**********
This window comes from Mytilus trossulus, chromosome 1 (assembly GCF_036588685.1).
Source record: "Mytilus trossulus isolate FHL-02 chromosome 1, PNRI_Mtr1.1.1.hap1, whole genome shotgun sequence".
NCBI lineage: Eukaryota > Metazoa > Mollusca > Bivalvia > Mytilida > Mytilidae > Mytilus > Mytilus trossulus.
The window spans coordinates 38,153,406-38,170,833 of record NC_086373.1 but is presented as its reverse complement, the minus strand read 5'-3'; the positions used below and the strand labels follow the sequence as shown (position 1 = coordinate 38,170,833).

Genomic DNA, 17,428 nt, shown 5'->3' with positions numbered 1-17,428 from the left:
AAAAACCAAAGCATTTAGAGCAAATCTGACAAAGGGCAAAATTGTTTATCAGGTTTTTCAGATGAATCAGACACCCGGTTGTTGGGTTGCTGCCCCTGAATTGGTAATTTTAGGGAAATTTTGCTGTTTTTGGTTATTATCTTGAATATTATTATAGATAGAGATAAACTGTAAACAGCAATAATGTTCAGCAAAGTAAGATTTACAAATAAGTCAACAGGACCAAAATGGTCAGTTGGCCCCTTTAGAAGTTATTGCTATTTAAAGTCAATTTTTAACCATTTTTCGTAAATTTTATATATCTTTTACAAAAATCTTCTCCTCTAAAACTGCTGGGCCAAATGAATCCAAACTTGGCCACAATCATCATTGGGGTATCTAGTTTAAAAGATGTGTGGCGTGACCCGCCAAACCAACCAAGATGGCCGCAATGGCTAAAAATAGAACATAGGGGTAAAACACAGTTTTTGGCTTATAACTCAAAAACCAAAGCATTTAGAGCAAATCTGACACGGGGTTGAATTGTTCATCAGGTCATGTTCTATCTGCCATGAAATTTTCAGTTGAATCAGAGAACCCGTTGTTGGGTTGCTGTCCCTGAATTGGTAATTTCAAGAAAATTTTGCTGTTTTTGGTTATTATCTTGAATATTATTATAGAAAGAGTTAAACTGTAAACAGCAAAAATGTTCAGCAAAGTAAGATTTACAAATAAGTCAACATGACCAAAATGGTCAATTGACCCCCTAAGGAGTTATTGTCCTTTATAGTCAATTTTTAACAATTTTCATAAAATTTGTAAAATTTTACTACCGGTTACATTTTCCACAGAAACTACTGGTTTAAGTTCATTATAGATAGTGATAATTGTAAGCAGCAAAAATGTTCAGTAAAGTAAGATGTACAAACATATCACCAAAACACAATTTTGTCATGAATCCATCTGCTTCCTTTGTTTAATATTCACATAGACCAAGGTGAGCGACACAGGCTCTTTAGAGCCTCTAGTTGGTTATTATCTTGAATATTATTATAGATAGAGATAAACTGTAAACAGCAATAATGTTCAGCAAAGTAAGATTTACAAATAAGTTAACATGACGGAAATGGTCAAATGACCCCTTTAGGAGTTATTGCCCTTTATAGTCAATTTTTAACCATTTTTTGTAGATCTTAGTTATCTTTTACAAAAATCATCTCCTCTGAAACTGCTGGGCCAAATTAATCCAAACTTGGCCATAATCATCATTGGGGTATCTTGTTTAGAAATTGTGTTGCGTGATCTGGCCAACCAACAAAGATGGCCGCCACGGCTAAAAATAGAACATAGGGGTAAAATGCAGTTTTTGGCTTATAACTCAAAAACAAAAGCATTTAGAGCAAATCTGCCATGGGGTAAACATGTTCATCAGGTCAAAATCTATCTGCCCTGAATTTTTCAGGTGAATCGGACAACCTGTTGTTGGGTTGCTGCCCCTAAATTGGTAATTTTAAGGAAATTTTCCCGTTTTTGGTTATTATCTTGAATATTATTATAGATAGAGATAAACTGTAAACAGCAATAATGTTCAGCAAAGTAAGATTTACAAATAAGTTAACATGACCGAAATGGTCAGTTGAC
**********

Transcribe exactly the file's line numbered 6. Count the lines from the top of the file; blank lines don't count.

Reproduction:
AAAAACCAAAGCATTTAGAGCAAATCTGACAAAGGGCAAAATTGTTTATCAGGTTTTTCAGATGAATCAGACACCCGGTTGTTGGGTTGCTGCCCCTGAATTGGTAATTTTAGGGAAATTTTGCTGTTTTTGGTTATTATCTTGAATATTATTATAGATAGAGATAAACTGTAAACAGCAATAATGTTCAGCAAAGTAAGATTTACAAATAAGTCAACAGGACCAAAATGGTCAGTTGGCCCCTTTAGAAGTTATTGCTATTTAAAGTCAATTTTTAACCATTTTTCGTAAATTTTATATATCTTTTACAAAAATCTTCTCCTCTAAAACTGCTGGGCCAAATGAATCCAAACTTGGCCACAATCATCATTGGGGTATCTAGTTTAAAAGATGTGTGGCGTGACCCGCCAAACCAACCAAGATGGCCGCAATGGCTAAAAATAGAACATAGGGGTAAAACACAGTTTTTGGCTTATAACTCAAAAACCAAAGCATTTAGAGCAAATCTGACACGGGGTTGAATTGTTCATCAGGTCATGTTCTATCTGCCATGAAATTTTCAGTTGAATCAGAGAACCCGTTGTTGGGTTGCTGTCCCTGAATTGGTAATTTCAAGAAAATTTTGCTGTTTTTGGTTATTATCTTGAATATTATTATAGAAAGAGTTAAACTGTAAACAGCAAAAATGTTCAGCAAAGTAAGATTTACAAATAAGTCAACATGACCAAAATGGTCAATTGACCCCCTAAGGAGTTATTGTCCTTTATAGTCAATTTTTAACAATTTTCATAAAATTTGTAAAATTTTACTACCGGTTACATTTTCCACAGAAACTACTGGTTTAAGTTCATTATAGATAGTGATAATTGTAAGCAGCAAAAATGTTCAGTAAAGTAAGATGTACAAACATATCACCAAAACACAATTTTGTCATGAATCCATCTGCTTCCTTTGTTTAATATTCACATAGACCAAGGTGAGCGACACAGGCTCTTTAGAGCCTCTAGTTGGTTATTATCTTGAATATTATTATAGATAGAGATAAACTGTAAACAGCAATAATGTTCAGCAAAGTAAGATTTACAAATAAGTTAACATGACGGAAATGGTCAAATGACCCCTTTAGGAGTTATTGCCCTTTATAGTCAATTTTTAACCATTTTTTGTAGATCTTAGTTATCTTTTACAAAAATCATCTCCTCTGAAACTGCTGGGCCAAATTAATCCAAACTTGGCCATAATCATCATTGGGGTATCTTGTTTAGAAATTGTGTTGCGTGATCTGGCCAACCAACAAAGATGGCCGCCACGGCTAAAAATAGAACATAGGGGTAAAATGCAGTTTTTGGCTTATAACTCAAAAACAAAAGCATTTAGAGCAAATCTGCCATGGGGTAAACATGTTCATCAGGTCAAAATCTATCTGCCCTGAATTTTTCAGGTGAATCGGACAACCTGTTGTTGGGTTGCTGCCCCTAAATTGGTAATTTTAAGGAAATTTTCCCGTTTTTGGTTATTATCTTGAATATTATTATAGATAGAGATAAACTGTAAACAGCAATAATGTTCAGCAAAGTAAGATTTACAAATAAGTTAACATGACCGAAATGGTCAGTTGAC